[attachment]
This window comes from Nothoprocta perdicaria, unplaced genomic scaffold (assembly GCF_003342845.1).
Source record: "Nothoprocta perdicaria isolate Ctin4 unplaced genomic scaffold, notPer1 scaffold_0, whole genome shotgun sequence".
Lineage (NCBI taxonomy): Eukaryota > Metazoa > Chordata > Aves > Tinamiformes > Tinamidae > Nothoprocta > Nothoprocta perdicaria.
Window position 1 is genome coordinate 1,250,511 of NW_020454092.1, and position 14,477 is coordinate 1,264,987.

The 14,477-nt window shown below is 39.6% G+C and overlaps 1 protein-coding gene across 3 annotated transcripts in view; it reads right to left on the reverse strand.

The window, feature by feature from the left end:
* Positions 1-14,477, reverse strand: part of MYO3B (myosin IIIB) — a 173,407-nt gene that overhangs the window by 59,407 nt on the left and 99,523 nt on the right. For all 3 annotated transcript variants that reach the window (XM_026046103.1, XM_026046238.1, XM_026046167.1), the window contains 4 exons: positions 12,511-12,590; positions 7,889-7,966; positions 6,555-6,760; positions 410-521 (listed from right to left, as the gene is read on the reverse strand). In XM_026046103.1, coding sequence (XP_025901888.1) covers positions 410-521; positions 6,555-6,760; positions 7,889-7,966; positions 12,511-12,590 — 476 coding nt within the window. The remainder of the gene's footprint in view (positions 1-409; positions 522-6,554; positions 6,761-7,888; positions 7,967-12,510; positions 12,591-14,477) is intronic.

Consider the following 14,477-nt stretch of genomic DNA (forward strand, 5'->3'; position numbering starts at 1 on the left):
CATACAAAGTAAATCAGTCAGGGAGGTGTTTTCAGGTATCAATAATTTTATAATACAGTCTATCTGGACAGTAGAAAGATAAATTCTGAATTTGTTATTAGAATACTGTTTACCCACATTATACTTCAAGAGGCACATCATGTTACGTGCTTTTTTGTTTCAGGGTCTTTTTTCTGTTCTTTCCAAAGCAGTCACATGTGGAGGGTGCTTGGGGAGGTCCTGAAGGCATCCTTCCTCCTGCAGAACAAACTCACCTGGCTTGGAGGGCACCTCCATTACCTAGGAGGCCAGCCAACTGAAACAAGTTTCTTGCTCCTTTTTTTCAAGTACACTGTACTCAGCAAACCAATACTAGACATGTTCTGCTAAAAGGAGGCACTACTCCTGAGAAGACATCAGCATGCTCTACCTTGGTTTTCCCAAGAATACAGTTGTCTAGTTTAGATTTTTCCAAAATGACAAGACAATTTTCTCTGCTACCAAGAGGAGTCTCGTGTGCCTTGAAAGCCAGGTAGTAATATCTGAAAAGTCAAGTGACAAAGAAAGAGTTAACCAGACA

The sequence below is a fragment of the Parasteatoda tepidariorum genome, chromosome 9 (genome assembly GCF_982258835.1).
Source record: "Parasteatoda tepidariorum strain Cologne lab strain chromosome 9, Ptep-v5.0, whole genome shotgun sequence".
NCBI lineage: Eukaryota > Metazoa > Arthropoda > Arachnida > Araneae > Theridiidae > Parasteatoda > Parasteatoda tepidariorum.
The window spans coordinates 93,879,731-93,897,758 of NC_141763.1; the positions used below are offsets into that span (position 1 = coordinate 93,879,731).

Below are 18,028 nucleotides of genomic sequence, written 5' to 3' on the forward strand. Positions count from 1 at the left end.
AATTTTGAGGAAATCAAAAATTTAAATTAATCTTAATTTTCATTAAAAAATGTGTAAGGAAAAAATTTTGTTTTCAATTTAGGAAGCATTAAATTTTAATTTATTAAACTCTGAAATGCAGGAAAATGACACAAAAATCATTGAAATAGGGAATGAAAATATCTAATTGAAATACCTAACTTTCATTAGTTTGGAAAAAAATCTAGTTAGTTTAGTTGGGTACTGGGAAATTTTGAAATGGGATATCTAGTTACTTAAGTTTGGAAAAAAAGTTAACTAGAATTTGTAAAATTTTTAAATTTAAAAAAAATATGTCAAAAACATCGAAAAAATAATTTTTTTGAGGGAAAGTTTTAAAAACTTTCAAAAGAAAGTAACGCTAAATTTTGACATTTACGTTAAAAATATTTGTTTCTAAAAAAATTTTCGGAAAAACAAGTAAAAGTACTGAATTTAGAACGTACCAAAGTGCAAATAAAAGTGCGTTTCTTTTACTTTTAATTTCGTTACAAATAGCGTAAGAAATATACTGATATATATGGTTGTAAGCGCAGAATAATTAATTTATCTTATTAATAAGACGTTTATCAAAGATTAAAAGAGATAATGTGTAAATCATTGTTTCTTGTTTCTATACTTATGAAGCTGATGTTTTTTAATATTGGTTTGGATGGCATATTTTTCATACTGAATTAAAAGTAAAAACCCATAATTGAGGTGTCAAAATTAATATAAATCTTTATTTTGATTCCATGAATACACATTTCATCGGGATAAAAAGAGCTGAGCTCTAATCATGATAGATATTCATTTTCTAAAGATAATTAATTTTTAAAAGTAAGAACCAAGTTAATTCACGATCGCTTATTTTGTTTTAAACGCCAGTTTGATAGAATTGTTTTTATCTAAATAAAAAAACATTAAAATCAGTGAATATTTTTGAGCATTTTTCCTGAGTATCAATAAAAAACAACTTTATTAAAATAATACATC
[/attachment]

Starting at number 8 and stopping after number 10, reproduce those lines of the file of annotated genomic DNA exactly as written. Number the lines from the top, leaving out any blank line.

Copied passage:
Consider the following 14,477-nt stretch of genomic DNA (forward strand, 5'->3'; position numbering starts at 1 on the left):
CATACAAAGTAAATCAGTCAGGGAGGTGTTTTCAGGTATCAATAATTTTATAATACAGTCTATCTGGACAGTAGAAAGATAAATTCTGAATTTGTTATTAGAATACTGTTTACCCACATTATACTTCAAGAGGCACATCATGTTACGTGCTTTTTTGTTTCAGGGTCTTTTTTCTGTTCTTTCCAAAGCAGTCACATGTGGAGGGTGCTTGGGGAGGTCCTGAAGGCATCCTTCCTCCTGCAGAACAAACTCACCTGGCTTGGAGGGCACCTCCATTACCTAGGAGGCCAGCCAACTGAAACAAGTTTCTTGCTCCTTTTTTTCAAGTACACTGTACTCAGCAAACCAATACTAGACATGTTCTGCTAAAAGGAGGCACTACTCCTGAGAAGACATCAGCATGCTCTACCTTGGTTTTCCCAAGAATACAGTTGTCTAGTTTAGATTTTTCCAAAATGACAAGACAATTTTCTCTGCTACCAAGAGGAGTCTCGTGTGCCTTGAAAGCCAGGTAGTAATATCTGAAAAGTCAAGTGACAAAGAAAGAGTTAACCAGACA

The sequence below is a fragment of the Parasteatoda tepidariorum genome, chromosome 9 (genome assembly GCF_982258835.1).